Pilgrimage to Midnight Mass



‘Twas the night before Christmas, and the children were nestled all snug in their beds. Nope. Not us. We were going to Midnight Mass.

The sun had gone down at 4:30 p.m., and the dark hours which followed made Christmas Eve feel as though it dragged on for centuries. If you were smart, like my grown brothers and sisters who were home for the holidays, you slept away the time. I was too young for grown-up naps and too old for baby naps. I goofed off until I was tired, and still the hours stretched on, long and inert. So I waited, bored and restless, for 11 p.m. to come.

Finally it did. The whole household awoke from its slumber and sprang into action. There was no more time to waste. “Ten minutes!” Mom would call up the stairs to my sisters who were doing their hair. Then a minute later, “Time to go!”

“Hey, weren’t there 10?” we’d all say. “Where are the other nine?”

We emerged from the flurry of activity in the house into the cold stillness. The snow crunched under our feet as we tramped to the car, blowing “smoke” rings with our breath. The car door was frozen shut as if to say “Turn back! You should be home dreaming of sugarplums, not out in the cold, black night!” It was frigid inside the car even after a 10-minute warm-up, and it helped that we were packed in tight. Pop coaxed it down our winding hill, trying not to slide into one of the neighbor’s ditches. Nobody wanted to get out and push. That might make us late.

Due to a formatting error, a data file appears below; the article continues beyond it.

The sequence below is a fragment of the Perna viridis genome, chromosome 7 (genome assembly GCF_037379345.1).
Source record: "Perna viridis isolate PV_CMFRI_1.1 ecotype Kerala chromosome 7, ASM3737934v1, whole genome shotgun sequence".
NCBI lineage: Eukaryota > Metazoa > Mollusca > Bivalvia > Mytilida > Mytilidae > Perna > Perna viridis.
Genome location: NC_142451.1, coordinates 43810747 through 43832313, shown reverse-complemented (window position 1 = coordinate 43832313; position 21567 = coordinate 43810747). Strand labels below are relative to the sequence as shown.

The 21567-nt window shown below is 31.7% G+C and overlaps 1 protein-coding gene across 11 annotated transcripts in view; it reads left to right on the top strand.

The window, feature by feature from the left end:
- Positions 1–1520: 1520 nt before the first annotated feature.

We warmed up just as we coasted into the church parking lot. We got out and picked our way carefully toward the church, its arched portal glowing with yellow light, and entered into the Divine Presence. The altar was trimmed in red velvet and greenery. Our friends were there, kids my age, their middle-aged parents, and old people, all with their boots on and wearing their best clothes under their woolen coats. We no longer minded being up past our bedtimes. It was no longer the end of the day. It was the beginning.

Hail and blessed be the hour and moment in which the Son of God was born of the most pure Virgin Mary, at midnight, in Bethlehem, in the piercing cold. (From the St. Andrew Christmas Novena)